FLEGENHEIMER #general


Ron Arons
 

Steve,

You probably know that the real name of the famous gangster
"Dutch Schultz" was Arthur Flegenheimer.

Ron Arons
Oakland, CA
www.jewsofsingsing.com


Does anyone know the etymology of FLEGENHEIMER?
All I can think of is "flatlander."
Does anyone have a FLEGENHEIMER on their tree?


Evertjan. <exjxw.hannivoort@...>
 

wrote on 22 aug 2008 in soc.genealogy.jewish:

Does anyone know the etymology of FLEGENHEIMER?
All I can think of is "flatlander."
Does anyone have a FLEGENHEIMER on their tree?
Flegenheimer seems to me an inhabitant
of the theoretical stetl "Flegenheim",
though ShtetlSeeker cannot find it
which has, in German, nothing to do with "flat".

Perhaps more to the point, a "Pflegeheim" is a nuring home.

You probably know that the real name of the famous gangster
"Dutch Schultz" was Arthur Flegenheimer.

Ah yes, te "Beer Baron of the Bronx", his father had a saloon there.
<http://tinyurl.com/64m8eo>
<http://en.wikipedia.org/wiki/Dutch_Schultz>
<http://www.feastofhateandfear.com/archives/dutch.html>

The name FLEGENHEIM also appears as a family name,
like Mrs. Alfred, Frau Antoinette Flegenheim,
on board of the Titanic, a resident of Berlin.

Evertjan Hannivoort.
The Netherlands.
(Please change the x'es to dots in my emailaddress)


Evertjan. <exjxw.hannivoort@...>
 

Roger Lustig wrote on 23 aug 2008 in soc.genealogy.jewish:

Evertjan. wrote:
Flegenheimer seems to me an inhabitant of the theoretical
stetl "Flegenheim", though ShtetlSeeker cannot find it
which has, in German, nothing to do with "flat".
When in doubt, check Lars Menk's A Dictionary of German-Jewish Surnames.

He reports that the name means "person >from Flehingen."
The earliest examples he has used both FLEHINGER and FLEGENHEIMER.
FLEHENHEIMER was also known.
Flehingen, 30 km NE of Karlsruhe:
< http://data.jewishgen.org/wconnect/wc.dll?jg~jgsys~shtetm~-1770368 >
< http://www.evilsnake.com/Genealogy/Flehingen.html >

Even so, I cannot see the jump >from FLEHINGER to FLEGENHEIMER,
unless the name FLEGENHEIM is reported for FLEHINGEN,
and the below gives some clues to that:

< http://de.wikipedia.org/wiki/Oberderdingen > says:
"Flehingen wurde 778/79 als Flancheim erstmals erwähnt."

It seems that that place started as a "heim/heem/hem/ham/um" name,
as there are so many in England, Netherlands andwestern Germany,
[like Wokenham, Arnhem, Manheim], all having the same root as "home".

So FLEGENHEIMER could be a derivative of something like FLANCHEIMER.

Evertjan Hannivoort.
The Netherlands.
(Please change the x'es to dots in my emailaddress)

MODERATOR NOTE: The "Wikipedia/Oberderdingen" site is in German.


Roger Lustig
 

When in doubt, check Lars Menk's A Dictionary of German-Jewish Surnames.

He reports that the name means "person >from Flehingen."
The earliest examples he has used both FLEHINGER and FLEGENHEIMER.
FLEHENHEIMER was also known.

Roger Lustig
Princeton, NJ USA
Research co-ordinator, GerSIG

Evertjan. wrote:
Flegenheimer seems to me an inhabitant of the theoretical
stetl "Flegenheim", though ShtetlSeeker cannot find it
which has, in German, nothing to do with "flat".


Eric Svirskis
 

Although I don't speak German & only understand only a little Yiddish
"Flyinghammer" metaphorically springs to mind. There are many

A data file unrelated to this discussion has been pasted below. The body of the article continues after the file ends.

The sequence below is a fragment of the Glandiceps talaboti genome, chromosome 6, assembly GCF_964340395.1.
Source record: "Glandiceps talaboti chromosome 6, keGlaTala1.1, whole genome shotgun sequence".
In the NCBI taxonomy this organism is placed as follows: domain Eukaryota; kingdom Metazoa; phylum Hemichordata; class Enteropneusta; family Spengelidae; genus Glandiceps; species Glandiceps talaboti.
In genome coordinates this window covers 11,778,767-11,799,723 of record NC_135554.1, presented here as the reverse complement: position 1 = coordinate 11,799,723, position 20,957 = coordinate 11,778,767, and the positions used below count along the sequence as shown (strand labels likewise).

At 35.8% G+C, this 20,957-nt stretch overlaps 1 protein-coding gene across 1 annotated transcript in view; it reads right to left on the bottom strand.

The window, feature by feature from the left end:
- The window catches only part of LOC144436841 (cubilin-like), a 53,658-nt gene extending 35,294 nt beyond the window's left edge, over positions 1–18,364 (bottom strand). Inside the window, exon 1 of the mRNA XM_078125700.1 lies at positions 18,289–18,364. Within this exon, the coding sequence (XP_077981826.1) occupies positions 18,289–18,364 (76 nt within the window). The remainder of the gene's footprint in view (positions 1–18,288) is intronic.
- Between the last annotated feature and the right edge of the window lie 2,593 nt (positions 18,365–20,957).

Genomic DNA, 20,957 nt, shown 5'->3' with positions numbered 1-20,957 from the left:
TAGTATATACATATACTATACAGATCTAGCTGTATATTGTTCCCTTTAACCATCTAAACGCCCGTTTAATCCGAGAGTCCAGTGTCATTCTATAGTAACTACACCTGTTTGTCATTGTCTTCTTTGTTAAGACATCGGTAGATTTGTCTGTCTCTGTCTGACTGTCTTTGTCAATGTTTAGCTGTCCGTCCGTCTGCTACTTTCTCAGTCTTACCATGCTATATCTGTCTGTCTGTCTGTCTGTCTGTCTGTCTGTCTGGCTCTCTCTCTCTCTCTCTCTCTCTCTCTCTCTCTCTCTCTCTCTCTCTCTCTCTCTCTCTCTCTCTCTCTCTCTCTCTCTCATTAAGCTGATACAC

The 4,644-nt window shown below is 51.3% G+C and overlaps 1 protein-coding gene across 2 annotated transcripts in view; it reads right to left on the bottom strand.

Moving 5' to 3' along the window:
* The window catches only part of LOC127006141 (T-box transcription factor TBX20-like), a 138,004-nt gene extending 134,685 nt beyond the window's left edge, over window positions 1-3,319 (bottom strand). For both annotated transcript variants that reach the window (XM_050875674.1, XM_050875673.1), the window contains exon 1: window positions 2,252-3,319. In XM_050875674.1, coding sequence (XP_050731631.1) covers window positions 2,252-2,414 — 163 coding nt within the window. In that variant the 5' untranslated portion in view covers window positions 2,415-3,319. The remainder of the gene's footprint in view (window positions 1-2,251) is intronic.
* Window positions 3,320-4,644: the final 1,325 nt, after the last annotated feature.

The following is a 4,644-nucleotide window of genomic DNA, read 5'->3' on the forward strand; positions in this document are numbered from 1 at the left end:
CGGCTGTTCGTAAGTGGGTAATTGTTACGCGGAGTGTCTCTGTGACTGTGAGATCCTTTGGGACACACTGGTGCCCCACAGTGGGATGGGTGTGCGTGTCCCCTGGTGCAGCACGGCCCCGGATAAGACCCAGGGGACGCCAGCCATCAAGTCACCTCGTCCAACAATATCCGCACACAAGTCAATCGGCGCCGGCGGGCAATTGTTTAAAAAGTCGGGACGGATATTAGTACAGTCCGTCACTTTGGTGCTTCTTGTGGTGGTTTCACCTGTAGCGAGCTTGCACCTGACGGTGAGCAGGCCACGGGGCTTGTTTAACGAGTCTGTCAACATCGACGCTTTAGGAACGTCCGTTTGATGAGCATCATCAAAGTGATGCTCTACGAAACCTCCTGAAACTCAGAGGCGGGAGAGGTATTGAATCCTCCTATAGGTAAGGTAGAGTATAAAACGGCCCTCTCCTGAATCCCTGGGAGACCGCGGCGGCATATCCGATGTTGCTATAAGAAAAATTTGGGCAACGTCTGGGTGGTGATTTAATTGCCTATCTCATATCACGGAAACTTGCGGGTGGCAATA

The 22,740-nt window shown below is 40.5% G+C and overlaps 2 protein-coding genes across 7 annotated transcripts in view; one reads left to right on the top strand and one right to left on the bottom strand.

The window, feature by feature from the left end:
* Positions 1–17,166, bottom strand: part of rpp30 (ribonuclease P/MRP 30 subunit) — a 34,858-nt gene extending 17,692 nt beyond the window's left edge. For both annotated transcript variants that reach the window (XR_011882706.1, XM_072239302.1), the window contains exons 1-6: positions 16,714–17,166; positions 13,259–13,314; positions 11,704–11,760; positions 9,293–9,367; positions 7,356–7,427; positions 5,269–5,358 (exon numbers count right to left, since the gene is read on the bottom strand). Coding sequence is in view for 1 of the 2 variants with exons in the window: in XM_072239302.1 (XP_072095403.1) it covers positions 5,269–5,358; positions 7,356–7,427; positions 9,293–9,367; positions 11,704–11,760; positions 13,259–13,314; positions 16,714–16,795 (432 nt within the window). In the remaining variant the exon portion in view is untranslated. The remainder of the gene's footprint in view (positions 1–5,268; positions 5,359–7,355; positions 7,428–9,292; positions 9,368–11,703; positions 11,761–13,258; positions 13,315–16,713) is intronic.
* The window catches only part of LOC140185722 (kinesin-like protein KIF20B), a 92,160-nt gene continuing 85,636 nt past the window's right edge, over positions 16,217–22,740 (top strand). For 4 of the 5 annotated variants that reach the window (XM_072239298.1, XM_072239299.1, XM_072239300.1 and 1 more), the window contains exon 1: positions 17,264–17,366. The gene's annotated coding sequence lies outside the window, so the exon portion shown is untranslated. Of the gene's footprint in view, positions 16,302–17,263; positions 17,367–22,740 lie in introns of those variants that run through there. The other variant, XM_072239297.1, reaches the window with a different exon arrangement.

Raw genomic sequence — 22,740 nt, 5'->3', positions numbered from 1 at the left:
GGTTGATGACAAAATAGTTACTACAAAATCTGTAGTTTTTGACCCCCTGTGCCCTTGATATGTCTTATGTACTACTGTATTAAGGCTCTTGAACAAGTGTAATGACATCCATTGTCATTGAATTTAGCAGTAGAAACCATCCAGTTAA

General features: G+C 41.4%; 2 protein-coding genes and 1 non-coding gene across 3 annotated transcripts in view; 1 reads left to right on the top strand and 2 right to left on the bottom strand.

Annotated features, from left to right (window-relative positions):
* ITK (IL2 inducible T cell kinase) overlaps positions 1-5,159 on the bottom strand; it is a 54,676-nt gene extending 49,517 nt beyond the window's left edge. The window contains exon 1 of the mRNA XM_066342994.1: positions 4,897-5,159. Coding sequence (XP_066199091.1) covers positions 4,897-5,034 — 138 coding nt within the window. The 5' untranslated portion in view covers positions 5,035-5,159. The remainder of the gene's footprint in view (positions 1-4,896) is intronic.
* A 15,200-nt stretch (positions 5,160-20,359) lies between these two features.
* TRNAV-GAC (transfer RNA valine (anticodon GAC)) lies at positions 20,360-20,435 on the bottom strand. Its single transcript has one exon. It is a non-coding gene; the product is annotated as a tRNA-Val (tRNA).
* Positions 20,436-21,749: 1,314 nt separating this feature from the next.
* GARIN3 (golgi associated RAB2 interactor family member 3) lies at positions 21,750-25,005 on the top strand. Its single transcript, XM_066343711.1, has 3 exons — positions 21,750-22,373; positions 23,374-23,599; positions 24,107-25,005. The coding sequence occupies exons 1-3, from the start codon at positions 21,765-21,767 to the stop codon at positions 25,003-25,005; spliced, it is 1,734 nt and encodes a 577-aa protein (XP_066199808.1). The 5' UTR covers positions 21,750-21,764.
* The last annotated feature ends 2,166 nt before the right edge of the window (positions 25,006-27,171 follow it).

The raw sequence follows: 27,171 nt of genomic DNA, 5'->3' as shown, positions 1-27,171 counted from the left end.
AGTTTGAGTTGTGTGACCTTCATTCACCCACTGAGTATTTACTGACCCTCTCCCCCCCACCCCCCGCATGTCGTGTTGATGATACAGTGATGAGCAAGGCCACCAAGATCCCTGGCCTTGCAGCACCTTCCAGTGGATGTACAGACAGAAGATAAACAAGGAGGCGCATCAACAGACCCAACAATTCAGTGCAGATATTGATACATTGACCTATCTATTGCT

misspellings in our family name (18 & rising!) so I it occurred to me
that the "Flegen" part is corrupted >from "Fleigen" meaning flight or
flying. I wonder about the "heimer" part: it may (possibly, more
probably) mean "home" (as in "haymischer) therefore "Flyinghome"

BTW a quick Google search on the surname brought up a number of hits
including a small Tree of (possibly a different) Arthur FLEGENHEIMER as
part of a KAMINSKY family.

Eric Svirskis
Melbourne, Australia.
svire@melbpc.org.au

Interested in: FLEXER, GANTOVNIK, GESKIN, GROSSBEIN, MUSZKATBLAT,
OKUN, SRAGOWITZ, SVIRSKI, SVIRSKIS or SWIRSKY, & ZILBERMAN -
mainly >from Lthuania: Danilovichiai/Draustine, Dolhinov, Kovno/Kaunas,
Panevesz/Panecevysz, and Widze/Vidzy (now Belarus).

Does anyone know the etymology of FLEGENHEIMER?
All I can think of is "flatlander."
Does anyone have a FLEGENHEIMER on their tree?


Roger Lustig
 

There's no jump to be seen! As I said, the earliest holders of the name
that Menk knows of called themselves *both* FLEHINGER and FLEGENHEIMER.

As I also said: when in doubt, check Menk. He notes that "Flegenheim"
was a popular name for Flehingen. "Flechtheim" and "Flehenheim" were
other variants.

Roger Lustig
Princeton, NJ USA
research co-ordinator, GerSIG

Evertjan. wrote:

Roger Lustig wrote on 23 aug 2008 in soc.genealogy.jewish:
Evertjan. wrote:
Flegenheimer seems to me an inhabitant of the theoretical
stetl "Flegenheim", though ShtetlSeeker cannot find it
which has, in German, nothing to do with "flat".
When in doubt, check Lars Menk's A Dictionary of German-Jewish Surnames.

He reports that the name means "person >from Flehingen."
The earliest examples he has used both FLEHINGER and FLEGENHEIMER.
FLEHENHEIMER was also known.
Flehingen, 30 km NE of Karlsruhe:
< http://data.jewishgen.org/wconnect/wc.dll?jg~jgsys~shtetm~-1770368 >
< http://www.evilsnake.com/Genealogy/Flehingen.html >

Even so, I cannot see the jump >from FLEHINGER to FLEGENHEIMER,
unless the name FLEGENHEIM is reported for FLEHINGEN,
and the below gives some clues to that:

< http://de.wikipedia.org/wiki/Oberderdingen > says:
"Flehingen wurde 778/79 als Flancheim erstmals erwähnt."

It seems that that place started as a "heim/heem/hem/ham/um" name,
as there are so many in England, Netherlands andwestern Germany,
[like Wokenham, Arnhem, Manheim], all having the same root as "home".

So FLEGENHEIMER could be a derivative of something like FLANCHEIMER.